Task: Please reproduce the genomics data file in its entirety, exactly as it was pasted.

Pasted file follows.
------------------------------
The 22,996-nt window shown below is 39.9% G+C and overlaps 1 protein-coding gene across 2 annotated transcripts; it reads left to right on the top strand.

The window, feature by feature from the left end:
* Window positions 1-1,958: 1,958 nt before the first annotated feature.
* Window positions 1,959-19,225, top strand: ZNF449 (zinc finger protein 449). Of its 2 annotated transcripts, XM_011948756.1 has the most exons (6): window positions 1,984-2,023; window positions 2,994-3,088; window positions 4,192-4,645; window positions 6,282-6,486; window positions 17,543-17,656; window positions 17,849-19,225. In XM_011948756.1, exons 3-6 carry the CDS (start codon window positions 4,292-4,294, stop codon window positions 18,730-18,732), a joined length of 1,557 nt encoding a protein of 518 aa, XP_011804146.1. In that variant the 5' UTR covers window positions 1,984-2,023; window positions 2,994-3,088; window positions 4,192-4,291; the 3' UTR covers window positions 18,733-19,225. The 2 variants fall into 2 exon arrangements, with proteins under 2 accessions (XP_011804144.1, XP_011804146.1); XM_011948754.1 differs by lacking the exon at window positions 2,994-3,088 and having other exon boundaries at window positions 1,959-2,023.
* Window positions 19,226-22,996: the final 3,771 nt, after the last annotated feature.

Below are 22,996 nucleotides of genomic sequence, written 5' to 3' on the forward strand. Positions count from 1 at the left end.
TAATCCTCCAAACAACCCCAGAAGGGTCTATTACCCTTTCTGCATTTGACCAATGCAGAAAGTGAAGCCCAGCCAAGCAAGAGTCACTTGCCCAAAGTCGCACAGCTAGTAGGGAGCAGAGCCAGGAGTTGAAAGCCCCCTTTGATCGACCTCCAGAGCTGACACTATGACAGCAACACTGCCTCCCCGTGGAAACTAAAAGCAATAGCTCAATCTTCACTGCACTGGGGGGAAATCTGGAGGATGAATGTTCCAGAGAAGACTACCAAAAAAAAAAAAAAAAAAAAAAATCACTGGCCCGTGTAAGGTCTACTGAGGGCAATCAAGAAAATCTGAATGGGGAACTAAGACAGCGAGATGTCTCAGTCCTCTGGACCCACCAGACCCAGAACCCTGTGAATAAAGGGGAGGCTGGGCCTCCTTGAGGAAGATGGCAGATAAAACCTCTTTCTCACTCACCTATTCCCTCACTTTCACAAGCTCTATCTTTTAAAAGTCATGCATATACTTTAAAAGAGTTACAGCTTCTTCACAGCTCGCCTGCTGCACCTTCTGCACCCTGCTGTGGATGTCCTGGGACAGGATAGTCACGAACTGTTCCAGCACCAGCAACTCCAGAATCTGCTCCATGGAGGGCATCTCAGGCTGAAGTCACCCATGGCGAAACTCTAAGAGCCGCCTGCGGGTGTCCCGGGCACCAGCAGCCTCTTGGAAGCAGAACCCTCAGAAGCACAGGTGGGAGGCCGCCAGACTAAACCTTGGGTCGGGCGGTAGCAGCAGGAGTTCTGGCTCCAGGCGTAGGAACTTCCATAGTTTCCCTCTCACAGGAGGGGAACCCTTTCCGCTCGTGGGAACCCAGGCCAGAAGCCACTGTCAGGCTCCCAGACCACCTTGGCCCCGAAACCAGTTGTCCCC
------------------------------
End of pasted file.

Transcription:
The 22,996-nt window shown below is 39.9% G+C and overlaps 1 protein-coding gene across 2 annotated transcripts; it reads left to right on the top strand.

The window, feature by feature from the left end:
* Window positions 1-1,958: 1,958 nt before the first annotated feature.
* Window positions 1,959-19,225, top strand: ZNF449 (zinc finger protein 449). Of its 2 annotated transcripts, XM_011948756.1 has the most exons (6): window positions 1,984-2,023; window positions 2,994-3,088; window positions 4,192-4,645; window positions 6,282-6,486; window positions 17,543-17,656; window positions 17,849-19,225. In XM_011948756.1, exons 3-6 carry the CDS (start codon window positions 4,292-4,294, stop codon window positions 18,730-18,732), a joined length of 1,557 nt encoding a protein of 518 aa, XP_011804146.1. In that variant the 5' UTR covers window positions 1,984-2,023; window positions 2,994-3,088; window positions 4,192-4,291; the 3' UTR covers window positions 18,733-19,225. The 2 variants fall into 2 exon arrangements, with proteins under 2 accessions (XP_011804144.1, XP_011804146.1); XM_011948754.1 differs by lacking the exon at window positions 2,994-3,088 and having other exon boundaries at window positions 1,959-2,023.
* Window positions 19,226-22,996: the final 3,771 nt, after the last annotated feature.

Below are 22,996 nucleotides of genomic sequence, written 5' to 3' on the forward strand. Positions count from 1 at the left end.
TAATCCTCCAAACAACCCCAGAAGGGTCTATTACCCTTTCTGCATTTGACCAATGCAGAAAGTGAAGCCCAGCCAAGCAAGAGTCACTTGCCCAAAGTCGCACAGCTAGTAGGGAGCAGAGCCAGGAGTTGAAAGCCCCCTTTGATCGACCTCCAGAGCTGACACTATGACAGCAACACTGCCTCCCCGTGGAAACTAAAAGCAATAGCTCAATCTTCACTGCACTGGGGGGAAATCTGGAGGATGAATGTTCCAGAGAAGACTACCAAAAAAAAAAAAAAAAAAAAAAATCACTGGCCCGTGTAAGGTCTACTGAGGGCAATCAAGAAAATCTGAATGGGGAACTAAGACAGCGAGATGTCTCAGTCCTCTGGACCCACCAGACCCAGAACCCTGTGAATAAAGGGGAGGCTGGGCCTCCTTGAGGAAGATGGCAGATAAAACCTCTTTCTCACTCACCTATTCCCTCACTTTCACAAGCTCTATCTTTTAAAAGTCATGCATATACTTTAAAAGAGTTACAGCTTCTTCACAGCTCGCCTGCTGCACCTTCTGCACCCTGCTGTGGATGTCCTGGGACAGGATAGTCACGAACTGTTCCAGCACCAGCAACTCCAGAATCTGCTCCATGGAGGGCATCTCAGGCTGAAGTCACCCATGGCGAAACTCTAAGAGCCGCCTGCGGGTGTCCCGGGCACCAGCAGCCTCTTGGAAGCAGAACCCTCAGAAGCACAGGTGGGAGGCCGCCAGACTAAACCTTGGGTCGGGCGGTAGCAGCAGGAGTTCTGGCTCCAGGCGTAGGAACTTCCATAGTTTCCCTCTCACAGGAGGGGAACCCTTTCCGCTCGTGGGAACCCAGGCCAGAAGCCACTGTCAGGCTCCCAGACCACCTTGGCCCCGAAACCAGTTGTCCCC